• That company or the PE is located in a jurisdiction with a statutory tax rate on profits of less than a minimal statutory tax rate (9%) or is located in a jurisdiction that is included in the EU list of non-cooperative jurisdictions or the list of low taxed jurisdictions which was published by the Dutch government.

A company which owns an entity or PE in one of the countries in the following 2019 list could be subject to the CFC rules.

Jurisdictions on the EU black-list:

American Samoa, the US Virgin Islands, Guam, Samoa, and Trinidad and Tobago.

Jurisdictions on the Dutch low-taxed country list:

Anguilla, the Bahamas, Bahrain, Belize, Bermuda, the British Virgin Islands, Guernsey, the Isle of Man, Jersey, the Cayman Islands, Kuwait, Qatar, Saudi Arabia, the Turks and Caicos Islands, Vanuatu and the United Arab Emirates.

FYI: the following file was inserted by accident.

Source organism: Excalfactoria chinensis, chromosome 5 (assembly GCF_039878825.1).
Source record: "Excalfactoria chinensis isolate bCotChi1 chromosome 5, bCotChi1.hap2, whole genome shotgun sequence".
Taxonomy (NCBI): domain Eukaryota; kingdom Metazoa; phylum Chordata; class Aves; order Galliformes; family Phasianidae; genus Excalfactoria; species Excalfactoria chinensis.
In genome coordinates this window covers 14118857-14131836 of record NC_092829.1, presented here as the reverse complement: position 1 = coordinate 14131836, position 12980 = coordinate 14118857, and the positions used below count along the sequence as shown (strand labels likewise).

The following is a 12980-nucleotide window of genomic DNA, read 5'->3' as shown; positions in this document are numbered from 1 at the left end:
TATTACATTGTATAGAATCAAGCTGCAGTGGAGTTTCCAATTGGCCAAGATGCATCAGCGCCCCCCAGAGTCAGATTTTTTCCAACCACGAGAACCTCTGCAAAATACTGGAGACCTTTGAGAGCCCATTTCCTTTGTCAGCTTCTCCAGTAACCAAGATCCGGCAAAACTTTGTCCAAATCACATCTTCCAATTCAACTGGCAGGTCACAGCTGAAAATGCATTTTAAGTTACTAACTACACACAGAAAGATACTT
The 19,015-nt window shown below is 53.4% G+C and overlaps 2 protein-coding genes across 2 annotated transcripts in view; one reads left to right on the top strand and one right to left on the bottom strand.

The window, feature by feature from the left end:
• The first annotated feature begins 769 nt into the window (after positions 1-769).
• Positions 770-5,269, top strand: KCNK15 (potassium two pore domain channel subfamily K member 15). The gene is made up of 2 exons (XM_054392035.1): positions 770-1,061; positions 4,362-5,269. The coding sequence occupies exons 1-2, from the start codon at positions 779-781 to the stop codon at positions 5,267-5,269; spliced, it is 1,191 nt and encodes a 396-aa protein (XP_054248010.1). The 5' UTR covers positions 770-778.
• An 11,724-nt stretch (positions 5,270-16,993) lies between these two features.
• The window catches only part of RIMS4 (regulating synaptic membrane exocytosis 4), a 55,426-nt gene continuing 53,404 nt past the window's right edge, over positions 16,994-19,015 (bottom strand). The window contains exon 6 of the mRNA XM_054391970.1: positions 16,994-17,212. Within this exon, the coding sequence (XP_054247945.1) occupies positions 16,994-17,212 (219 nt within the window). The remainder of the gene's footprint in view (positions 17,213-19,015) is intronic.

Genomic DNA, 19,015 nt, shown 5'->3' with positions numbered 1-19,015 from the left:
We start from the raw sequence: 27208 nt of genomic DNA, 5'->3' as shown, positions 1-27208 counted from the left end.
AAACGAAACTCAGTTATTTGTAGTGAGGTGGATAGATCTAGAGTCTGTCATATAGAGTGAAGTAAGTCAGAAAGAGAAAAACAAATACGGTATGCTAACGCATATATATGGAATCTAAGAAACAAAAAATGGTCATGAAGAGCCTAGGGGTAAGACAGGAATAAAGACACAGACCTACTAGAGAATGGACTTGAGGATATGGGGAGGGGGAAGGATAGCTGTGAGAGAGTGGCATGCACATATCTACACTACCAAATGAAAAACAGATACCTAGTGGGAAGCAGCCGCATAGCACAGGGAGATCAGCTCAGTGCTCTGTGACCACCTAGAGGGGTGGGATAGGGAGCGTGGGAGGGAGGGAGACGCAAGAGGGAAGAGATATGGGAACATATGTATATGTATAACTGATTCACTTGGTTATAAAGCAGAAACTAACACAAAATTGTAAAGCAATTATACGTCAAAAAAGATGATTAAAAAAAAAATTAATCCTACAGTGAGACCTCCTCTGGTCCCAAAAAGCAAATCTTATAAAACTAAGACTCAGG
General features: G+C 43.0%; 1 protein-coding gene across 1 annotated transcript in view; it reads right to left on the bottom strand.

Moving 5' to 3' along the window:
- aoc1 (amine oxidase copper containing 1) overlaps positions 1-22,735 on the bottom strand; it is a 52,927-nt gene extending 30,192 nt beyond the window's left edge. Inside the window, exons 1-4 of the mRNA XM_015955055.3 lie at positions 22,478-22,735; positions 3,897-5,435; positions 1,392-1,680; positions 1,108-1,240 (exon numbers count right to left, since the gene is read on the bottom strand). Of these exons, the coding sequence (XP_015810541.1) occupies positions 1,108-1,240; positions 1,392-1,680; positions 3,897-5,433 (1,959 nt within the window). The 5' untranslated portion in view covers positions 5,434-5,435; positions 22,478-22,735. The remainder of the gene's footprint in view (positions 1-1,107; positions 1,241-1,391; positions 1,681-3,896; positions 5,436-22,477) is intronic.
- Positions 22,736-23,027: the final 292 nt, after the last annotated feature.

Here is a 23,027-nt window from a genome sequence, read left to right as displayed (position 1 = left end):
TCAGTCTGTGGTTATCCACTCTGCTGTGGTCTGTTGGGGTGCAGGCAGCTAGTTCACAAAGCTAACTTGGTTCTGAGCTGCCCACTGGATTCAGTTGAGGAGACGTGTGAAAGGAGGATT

CFC legislation is not applicable if the CFC does carry out real substantial economic activities. A CFC is considered to have substantial economic activities if the CFC satisfies the increased Dutch minimum substance requirements (reference is made to the following paragraph).

4. More stringent Dutch substance requirements

The Dutch minimum substance requirements became more stringent from 1 April 2018. The requirements have to be satisfied in order to qualify as a CFC with real substantial economic activities under the CFC legislation.

The requirements would also be applicable to certain anti-abuse legislation as laid down in the Dutch corporation income tax act and Dutch dividend withholding tax act. The following substance requirements have been added to the list of existing substance requirements: